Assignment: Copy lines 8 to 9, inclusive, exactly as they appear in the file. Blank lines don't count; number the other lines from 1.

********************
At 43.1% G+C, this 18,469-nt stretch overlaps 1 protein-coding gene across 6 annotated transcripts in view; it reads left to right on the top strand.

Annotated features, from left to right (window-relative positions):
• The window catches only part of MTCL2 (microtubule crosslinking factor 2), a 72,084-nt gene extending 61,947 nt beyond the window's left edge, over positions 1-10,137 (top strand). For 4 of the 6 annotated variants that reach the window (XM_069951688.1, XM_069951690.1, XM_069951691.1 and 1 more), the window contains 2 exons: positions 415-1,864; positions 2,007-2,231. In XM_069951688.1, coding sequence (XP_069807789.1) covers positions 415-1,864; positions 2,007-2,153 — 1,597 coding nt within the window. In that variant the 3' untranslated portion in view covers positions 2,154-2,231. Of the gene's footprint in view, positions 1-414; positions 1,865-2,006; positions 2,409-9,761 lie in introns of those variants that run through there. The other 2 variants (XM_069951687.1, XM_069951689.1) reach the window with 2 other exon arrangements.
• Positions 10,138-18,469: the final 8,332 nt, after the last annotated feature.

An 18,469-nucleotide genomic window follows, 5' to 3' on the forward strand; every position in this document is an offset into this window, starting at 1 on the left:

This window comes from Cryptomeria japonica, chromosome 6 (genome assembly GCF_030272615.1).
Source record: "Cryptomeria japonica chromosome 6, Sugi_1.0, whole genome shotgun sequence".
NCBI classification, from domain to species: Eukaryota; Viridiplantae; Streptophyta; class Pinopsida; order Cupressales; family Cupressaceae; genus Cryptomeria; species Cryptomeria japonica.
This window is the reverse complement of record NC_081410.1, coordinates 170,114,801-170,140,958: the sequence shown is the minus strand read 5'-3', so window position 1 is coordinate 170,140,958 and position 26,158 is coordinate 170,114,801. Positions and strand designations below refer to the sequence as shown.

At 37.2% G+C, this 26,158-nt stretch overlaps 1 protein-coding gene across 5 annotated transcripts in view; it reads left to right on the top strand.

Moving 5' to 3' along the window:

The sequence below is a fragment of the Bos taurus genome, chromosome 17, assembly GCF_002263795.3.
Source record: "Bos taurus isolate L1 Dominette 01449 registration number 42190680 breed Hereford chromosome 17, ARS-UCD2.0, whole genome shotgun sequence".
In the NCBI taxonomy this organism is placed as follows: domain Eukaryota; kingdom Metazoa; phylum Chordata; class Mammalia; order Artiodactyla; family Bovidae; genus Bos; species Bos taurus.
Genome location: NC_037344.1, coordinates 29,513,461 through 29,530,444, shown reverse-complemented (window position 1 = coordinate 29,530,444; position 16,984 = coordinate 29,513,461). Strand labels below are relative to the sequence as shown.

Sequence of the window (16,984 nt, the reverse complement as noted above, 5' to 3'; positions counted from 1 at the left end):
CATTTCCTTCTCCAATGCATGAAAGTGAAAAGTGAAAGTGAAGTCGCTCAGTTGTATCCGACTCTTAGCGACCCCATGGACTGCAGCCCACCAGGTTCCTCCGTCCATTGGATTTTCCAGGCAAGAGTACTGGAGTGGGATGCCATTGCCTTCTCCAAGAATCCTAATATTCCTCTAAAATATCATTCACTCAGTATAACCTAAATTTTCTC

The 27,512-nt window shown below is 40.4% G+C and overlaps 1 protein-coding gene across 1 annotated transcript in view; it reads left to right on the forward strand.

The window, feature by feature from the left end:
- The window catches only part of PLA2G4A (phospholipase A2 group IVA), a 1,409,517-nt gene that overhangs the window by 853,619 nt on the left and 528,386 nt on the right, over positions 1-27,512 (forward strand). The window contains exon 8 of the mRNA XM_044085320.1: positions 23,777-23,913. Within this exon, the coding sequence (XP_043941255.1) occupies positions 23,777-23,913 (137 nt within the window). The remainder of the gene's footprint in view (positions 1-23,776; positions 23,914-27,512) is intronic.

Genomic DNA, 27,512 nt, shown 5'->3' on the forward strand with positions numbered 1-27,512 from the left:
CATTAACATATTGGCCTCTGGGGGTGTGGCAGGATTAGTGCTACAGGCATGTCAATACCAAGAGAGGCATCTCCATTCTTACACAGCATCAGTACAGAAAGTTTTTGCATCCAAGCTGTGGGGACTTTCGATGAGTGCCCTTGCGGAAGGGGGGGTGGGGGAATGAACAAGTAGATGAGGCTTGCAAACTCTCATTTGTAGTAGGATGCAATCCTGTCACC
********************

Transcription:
NCBI classification, from domain to species: Eukaryota; Viridiplantae; Streptophyta; class Pinopsida; order Cupressales; family Cupressaceae; genus Cryptomeria; species Cryptomeria japonica.
This window is the reverse complement of record NC_081410.1, coordinates 170,114,801-170,140,958: the sequence shown is the minus strand read 5'-3', so window position 1 is coordinate 170,140,958 and position 26,158 is coordinate 170,114,801. Positions and strand designations below refer to the sequence as shown.